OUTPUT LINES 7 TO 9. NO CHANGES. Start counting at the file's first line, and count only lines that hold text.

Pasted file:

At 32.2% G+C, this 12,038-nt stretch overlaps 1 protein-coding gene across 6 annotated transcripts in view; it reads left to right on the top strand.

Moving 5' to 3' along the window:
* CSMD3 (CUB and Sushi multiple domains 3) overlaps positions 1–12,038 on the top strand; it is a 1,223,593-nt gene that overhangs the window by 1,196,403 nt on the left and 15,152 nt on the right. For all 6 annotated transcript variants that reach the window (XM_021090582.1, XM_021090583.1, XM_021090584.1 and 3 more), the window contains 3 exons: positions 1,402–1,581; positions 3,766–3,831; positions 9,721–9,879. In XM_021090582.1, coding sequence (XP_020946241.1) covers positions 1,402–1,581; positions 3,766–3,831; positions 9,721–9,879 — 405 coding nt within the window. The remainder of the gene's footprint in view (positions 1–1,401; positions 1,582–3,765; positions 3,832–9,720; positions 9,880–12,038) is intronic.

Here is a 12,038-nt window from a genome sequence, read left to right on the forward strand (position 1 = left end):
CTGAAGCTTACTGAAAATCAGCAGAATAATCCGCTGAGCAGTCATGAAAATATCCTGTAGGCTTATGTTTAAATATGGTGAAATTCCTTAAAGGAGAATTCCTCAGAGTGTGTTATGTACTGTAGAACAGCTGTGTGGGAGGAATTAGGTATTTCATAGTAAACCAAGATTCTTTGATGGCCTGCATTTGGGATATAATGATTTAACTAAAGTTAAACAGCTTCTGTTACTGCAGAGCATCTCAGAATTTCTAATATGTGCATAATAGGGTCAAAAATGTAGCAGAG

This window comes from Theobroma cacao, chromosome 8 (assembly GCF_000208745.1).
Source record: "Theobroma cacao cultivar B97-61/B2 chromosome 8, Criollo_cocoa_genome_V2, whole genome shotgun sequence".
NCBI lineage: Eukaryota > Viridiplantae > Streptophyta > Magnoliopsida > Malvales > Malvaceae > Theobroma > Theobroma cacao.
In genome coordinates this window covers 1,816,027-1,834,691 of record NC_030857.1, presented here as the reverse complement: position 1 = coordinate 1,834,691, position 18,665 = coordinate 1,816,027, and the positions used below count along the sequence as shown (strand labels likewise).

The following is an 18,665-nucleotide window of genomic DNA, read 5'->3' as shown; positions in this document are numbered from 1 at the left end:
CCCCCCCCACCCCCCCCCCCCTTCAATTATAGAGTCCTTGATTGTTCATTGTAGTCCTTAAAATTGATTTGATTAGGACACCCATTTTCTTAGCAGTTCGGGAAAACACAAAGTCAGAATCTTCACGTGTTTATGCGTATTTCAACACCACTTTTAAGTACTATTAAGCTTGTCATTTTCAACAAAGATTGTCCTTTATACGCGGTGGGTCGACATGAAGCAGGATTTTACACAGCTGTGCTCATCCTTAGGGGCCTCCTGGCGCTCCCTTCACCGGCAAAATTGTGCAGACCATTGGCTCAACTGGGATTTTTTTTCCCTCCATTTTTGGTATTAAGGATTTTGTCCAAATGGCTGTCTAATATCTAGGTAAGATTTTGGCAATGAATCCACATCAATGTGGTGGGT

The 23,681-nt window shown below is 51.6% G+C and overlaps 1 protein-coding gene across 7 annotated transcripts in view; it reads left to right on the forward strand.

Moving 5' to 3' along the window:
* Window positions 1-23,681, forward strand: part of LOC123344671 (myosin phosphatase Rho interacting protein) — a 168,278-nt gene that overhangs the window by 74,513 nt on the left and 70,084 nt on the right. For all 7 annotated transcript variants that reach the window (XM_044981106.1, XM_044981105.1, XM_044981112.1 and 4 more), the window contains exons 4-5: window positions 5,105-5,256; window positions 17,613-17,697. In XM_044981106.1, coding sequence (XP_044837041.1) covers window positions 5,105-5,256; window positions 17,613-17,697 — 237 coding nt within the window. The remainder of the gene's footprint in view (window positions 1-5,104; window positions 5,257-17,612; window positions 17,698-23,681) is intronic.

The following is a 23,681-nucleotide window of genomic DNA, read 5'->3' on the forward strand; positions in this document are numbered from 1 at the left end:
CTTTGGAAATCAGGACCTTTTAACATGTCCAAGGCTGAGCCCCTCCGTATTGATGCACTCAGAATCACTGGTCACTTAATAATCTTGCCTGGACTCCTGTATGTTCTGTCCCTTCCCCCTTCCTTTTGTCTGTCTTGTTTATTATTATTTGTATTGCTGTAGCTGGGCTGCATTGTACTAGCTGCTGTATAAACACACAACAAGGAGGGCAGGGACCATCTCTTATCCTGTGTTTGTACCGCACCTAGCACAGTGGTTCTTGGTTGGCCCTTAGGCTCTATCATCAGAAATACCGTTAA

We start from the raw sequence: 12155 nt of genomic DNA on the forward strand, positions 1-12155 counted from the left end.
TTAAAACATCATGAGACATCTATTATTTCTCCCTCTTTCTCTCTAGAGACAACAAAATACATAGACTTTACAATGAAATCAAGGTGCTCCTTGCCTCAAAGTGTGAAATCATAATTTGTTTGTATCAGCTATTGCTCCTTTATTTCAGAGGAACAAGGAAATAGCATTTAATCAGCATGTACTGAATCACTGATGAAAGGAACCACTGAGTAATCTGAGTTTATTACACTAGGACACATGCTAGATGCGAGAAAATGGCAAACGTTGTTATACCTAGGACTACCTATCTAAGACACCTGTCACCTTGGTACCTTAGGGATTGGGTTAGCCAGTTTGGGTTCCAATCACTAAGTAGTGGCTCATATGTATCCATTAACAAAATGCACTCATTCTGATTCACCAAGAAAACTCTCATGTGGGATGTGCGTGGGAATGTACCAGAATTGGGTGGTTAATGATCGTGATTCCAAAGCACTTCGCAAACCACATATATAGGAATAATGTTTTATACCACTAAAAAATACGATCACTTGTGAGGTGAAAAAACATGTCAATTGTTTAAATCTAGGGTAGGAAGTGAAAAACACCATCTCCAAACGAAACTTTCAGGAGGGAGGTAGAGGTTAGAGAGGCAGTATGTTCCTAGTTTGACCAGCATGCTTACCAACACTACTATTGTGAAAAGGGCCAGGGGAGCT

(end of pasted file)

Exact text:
Source record: "Theobroma cacao cultivar B97-61/B2 chromosome 8, Criollo_cocoa_genome_V2, whole genome shotgun sequence".
NCBI lineage: Eukaryota > Viridiplantae > Streptophyta > Magnoliopsida > Malvales > Malvaceae > Theobroma > Theobroma cacao.
In genome coordinates this window covers 1,816,027-1,834,691 of record NC_030857.1, presented here as the reverse complement: position 1 = coordinate 1,834,691, position 18,665 = coordinate 1,816,027, and the positions used below count along the sequence as shown (strand labels likewise).